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Environment
5:42 pm
Mon June 18, 2012

Study Finds Surface Miners Are at Risk of Black Lung Disease, Too

A new study shows that black lung disease isn’t limited to coal miners who work underground.

Studies for coal workers’ pneumoconiosis—or black lung disease—haven’t been done on surface miners in a decade, and the miners were commonly thought to be less at risk for the disease than underground workers. Surface mines are open to the air, after all, and underground coal mines have frequent dust issues caused by mining in constricted spaces without much ventilation.

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Environment
2:05 pm
Mon June 18, 2012

Louisville-Area Ozone Levels Were Unhealthy Friday

The Air Pollution Control District has confirmed that Louisville’s air quality was poor on Friday, as predicted.

The District has issued seven Air Quality Alert days this year—but those are just days the agency expects the air quality will be poor. So far, only one of those has panned out—plus an additional day of bad air where there was no Air Quality Alert. During both days, the APCD’s air monitors recorded levels of ozone that exceeded healthy levels.

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Environment
8:30 am
Mon June 18, 2012

Team Will Begin Floyds Fork Interviews With Residents This Week

Researchers from the University of Kentucky will begin interviewing citizens, businesses and non-profits this week about Floyds Fork. This is part of a collaboration between state and federal agencies to rehabilitate the watershed.

Floyds Fork has been designated as “impaired,” which means its waterway can’t fulfill its designated functions. The state Division of Water has asked the EPA to help determine the maximum amount of pollution that can be discharged into the watershed without exceeding the state water quality standard.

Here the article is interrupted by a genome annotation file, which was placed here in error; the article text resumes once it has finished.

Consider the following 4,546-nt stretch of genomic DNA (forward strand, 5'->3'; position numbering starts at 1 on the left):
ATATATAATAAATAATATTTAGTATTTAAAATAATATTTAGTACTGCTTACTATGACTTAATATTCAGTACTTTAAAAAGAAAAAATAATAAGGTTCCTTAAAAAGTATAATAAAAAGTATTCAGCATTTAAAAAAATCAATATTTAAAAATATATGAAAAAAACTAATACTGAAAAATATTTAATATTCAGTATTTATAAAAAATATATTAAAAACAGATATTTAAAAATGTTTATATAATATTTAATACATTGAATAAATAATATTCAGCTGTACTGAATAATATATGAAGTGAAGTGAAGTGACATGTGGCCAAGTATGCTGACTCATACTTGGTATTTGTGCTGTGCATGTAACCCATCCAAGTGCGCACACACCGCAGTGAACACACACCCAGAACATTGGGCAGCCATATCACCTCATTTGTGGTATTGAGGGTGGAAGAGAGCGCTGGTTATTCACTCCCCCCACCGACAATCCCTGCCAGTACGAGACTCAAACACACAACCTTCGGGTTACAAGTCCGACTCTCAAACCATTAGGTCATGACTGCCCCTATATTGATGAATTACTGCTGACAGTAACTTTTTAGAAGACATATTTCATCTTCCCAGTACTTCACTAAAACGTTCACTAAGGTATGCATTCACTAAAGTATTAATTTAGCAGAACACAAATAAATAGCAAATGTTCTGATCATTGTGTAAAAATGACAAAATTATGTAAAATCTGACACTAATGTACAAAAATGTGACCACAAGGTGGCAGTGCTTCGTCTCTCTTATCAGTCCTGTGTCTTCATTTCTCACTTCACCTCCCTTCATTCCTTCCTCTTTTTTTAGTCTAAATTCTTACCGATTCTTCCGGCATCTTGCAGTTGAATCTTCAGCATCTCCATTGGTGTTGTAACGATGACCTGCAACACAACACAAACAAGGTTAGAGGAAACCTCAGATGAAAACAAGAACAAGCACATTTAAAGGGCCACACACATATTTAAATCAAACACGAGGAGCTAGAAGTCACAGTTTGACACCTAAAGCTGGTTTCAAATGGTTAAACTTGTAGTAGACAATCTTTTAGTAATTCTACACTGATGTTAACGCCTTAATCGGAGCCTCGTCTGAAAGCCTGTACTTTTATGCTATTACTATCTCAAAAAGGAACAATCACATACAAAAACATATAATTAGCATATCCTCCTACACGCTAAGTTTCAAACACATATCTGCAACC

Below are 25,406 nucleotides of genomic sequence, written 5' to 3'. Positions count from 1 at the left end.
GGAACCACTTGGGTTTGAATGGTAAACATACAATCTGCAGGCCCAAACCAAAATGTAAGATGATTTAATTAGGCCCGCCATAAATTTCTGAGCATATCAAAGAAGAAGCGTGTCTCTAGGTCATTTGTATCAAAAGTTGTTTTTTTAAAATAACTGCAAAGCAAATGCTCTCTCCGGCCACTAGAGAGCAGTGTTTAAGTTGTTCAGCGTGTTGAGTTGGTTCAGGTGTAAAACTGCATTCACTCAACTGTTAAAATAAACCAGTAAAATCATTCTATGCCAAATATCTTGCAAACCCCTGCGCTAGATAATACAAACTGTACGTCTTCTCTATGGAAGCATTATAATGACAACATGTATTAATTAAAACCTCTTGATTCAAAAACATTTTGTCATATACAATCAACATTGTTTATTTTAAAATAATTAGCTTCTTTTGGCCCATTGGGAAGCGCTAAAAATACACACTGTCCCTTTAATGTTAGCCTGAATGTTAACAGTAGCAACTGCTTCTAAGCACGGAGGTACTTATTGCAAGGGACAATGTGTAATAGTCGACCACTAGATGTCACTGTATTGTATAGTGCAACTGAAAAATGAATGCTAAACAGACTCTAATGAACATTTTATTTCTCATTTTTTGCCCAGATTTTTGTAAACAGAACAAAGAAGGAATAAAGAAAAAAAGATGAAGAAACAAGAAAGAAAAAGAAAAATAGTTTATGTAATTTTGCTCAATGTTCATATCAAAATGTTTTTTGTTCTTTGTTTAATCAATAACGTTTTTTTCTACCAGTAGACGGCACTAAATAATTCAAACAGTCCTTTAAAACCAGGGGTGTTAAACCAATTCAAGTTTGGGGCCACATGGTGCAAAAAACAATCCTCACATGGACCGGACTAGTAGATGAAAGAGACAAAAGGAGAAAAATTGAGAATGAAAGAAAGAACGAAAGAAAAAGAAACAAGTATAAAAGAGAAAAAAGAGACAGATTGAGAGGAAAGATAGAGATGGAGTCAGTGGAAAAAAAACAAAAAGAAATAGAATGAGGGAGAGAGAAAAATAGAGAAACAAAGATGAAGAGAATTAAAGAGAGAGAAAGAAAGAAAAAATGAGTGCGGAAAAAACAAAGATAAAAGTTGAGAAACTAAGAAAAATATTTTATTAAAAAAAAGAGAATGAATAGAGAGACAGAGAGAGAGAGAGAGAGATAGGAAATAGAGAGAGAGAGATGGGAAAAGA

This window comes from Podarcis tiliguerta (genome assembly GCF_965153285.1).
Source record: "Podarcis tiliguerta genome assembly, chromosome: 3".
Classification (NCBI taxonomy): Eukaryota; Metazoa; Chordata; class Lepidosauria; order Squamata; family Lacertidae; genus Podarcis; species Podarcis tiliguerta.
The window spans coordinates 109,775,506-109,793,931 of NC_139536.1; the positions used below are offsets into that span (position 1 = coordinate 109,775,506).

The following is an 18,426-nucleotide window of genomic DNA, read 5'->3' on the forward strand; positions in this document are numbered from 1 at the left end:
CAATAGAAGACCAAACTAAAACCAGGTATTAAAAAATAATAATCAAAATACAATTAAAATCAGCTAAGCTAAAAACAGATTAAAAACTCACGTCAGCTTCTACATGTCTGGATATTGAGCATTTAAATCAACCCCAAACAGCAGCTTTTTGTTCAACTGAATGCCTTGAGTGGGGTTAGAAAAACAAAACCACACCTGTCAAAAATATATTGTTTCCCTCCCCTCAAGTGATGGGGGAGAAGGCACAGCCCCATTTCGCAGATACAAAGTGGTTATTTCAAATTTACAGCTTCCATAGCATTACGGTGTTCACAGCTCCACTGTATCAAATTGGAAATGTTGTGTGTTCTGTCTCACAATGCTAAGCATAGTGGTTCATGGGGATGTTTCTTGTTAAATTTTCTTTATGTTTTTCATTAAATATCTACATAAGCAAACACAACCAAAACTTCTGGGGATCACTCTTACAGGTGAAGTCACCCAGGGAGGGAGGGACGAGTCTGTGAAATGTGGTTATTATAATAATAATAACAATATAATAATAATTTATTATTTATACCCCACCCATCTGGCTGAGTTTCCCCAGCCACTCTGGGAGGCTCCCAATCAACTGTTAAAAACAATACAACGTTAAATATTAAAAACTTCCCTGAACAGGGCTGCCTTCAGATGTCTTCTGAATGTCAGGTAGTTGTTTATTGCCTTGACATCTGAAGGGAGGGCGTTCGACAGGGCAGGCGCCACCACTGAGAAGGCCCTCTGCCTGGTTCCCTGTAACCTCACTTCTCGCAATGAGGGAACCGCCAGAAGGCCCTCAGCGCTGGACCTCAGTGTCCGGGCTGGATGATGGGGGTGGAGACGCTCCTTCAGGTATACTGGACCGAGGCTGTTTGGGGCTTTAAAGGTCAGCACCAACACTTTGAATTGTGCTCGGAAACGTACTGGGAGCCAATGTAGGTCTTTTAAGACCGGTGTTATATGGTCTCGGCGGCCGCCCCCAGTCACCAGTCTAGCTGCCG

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Environment
7:30 am
Mon June 18, 2012

Humane Society President Will Visit Louisville to Speak About Human, Animal Relationships

The president of the Humane Society of the United States will be in Louisville this week to discuss his new book: New York Times Bestseller “The Bond: Our Kinship with Animals and Our Call to Defend Them.”

The book is a study of human-animal relationships. Wayne Pacelle says humans are naturally drawn to and fascinated by animals—look at the number of people who have pets and who watch animals in the wild or at zoos.

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Environment
6:09 am
Fri June 15, 2012

Volunteers From Six States Expected to Participate in River Cleanup Tomorrow

Volunteers from Pittsburgh to Cairo, Illinois will gather along the banks of the Ohio River tomorrow for a concentrated effort to clean the river.

This is the 23rd annual Ohio River Sweep, and more than 15,000 volunteers from six states are expected to participate. The event is organized by the Ohio River Valley Water Sanitation Commission, and locally by the Metropolitan Sewer District.

There are six Louisville-area locations where volunteers will be gathering debris from the banks of the river from 9:00 a.m. to noon tomorrow. The sites are: